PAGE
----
Monday, January 14, 2013

Wojciech Staroniewicz – A`FreAK-aN Project (2011)

Wojtek Staroniewicz - saxophone, leader
Przemek Dyakowski - saxophone
Darek Herbasz - saxophone
Irek Wojtczak - saxophone
Dominik Bukowski - marimba, vibraphone, kalimba
Janusz Mackiewicz - bass
Adam Czerwinski - drums
Larry Okey Ugwu - percussion
Slawomir Berny - percussion


By Adam Baruch

This is a very interesting concept album by veteran Polish Jazz saxophonist / composer Wojciech Staroniewicz, dedicated to African music. Staroniewicz assembled an unusual lineup, fronted by a four-saxophone brass section: himself on tenor, Przemek Dyakowski on tenor, Dariusz Herbasz on baritone and Irek Wojtczak on tenor and soprano saxophones. There are no keyboards, as appropriate for African music, which are replaced by typical African instruments like marimba and kalimba, with some vibraphone, all played by Dominik Bukowski. The rhythm section comprises of bassist Janusz Mackiewicz and drummer Adam Czerwinski and two percussionists complete the lineup: Larry Okey Ugwu and Slawomir Berny. The album includes seven original compositions, all by the leader, and was recorded "live" in the studio.

Rather than copying obvious African elements, Staroniewicz creates a set of compositions, which are African more in spirit than in form, a task which is most commendable and of course much more difficult. The brass arrangements sound similar to African Brass Bands, mostly those from Southern part of the continent, but what is most impressive, is that Staroniewicz presents Africa as a whole, with music influences originating from all the four corners of the Black Continent – North with its Middle-Eastern flavor, West with its typical rhythm signatures, East with its enchanting expressive melodies and South with its highly energetic, danceable spirit. The decision not to include keyboards, especially electronic ones, adds significantly to the authenticity and genuineness of the overall result.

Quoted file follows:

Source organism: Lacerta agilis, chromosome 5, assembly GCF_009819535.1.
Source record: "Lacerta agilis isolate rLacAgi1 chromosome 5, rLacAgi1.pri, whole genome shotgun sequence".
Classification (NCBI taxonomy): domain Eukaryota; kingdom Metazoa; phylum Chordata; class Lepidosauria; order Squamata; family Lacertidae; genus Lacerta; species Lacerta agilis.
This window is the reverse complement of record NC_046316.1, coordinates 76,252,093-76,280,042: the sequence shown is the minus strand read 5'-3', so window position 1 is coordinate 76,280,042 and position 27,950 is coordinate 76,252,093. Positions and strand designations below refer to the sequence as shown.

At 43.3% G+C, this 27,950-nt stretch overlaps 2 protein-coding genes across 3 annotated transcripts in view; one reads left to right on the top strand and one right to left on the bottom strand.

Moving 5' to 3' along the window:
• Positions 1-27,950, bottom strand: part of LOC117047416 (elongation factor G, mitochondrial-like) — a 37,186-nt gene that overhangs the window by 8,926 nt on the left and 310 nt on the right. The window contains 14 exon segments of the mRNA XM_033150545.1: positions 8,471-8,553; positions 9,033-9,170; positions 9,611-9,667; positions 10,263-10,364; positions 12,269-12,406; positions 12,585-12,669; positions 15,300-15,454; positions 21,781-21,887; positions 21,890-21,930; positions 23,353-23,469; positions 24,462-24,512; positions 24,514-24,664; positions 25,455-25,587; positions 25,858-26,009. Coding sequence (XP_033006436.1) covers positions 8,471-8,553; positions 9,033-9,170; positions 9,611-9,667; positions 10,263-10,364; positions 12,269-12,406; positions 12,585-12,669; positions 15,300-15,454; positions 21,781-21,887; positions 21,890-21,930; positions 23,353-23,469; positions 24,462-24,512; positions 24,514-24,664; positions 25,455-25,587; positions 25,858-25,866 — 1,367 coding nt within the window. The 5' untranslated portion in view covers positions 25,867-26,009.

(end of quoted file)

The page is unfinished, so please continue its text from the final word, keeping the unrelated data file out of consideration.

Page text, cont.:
Although obviously a team effort, especially in light of the live recording circumstances, there are plenty of great solos by all the players involved. These are all experienced and talented musicians, mostly leaders of their own ensembles and the common strength of their conglomerated effort is quite impressive. One should note that although this is obviously a Jazz-World Fusion album, the ethnic elements are not dominating the basic Jazz feel and order of things here, which happens so often in this genre. After all these are European musicians, who grew up on European aesthetics and heritage, and for them pretending to be native Africans would be ridiculous. Therefore this subtle and intelligent approach is much more effective.

In addition to the great musical content the album is also beautifully packaged and the graphic design of the digipak enclosure is simply wonderful and highly original, which proves how much thought and love went into making this album.

Highly recommended to Jazz-World Fusion enthusiasts, who should enjoy this music wholeheartedly and repeatedly, discovering the many layers it has to offer. Nice stuff!

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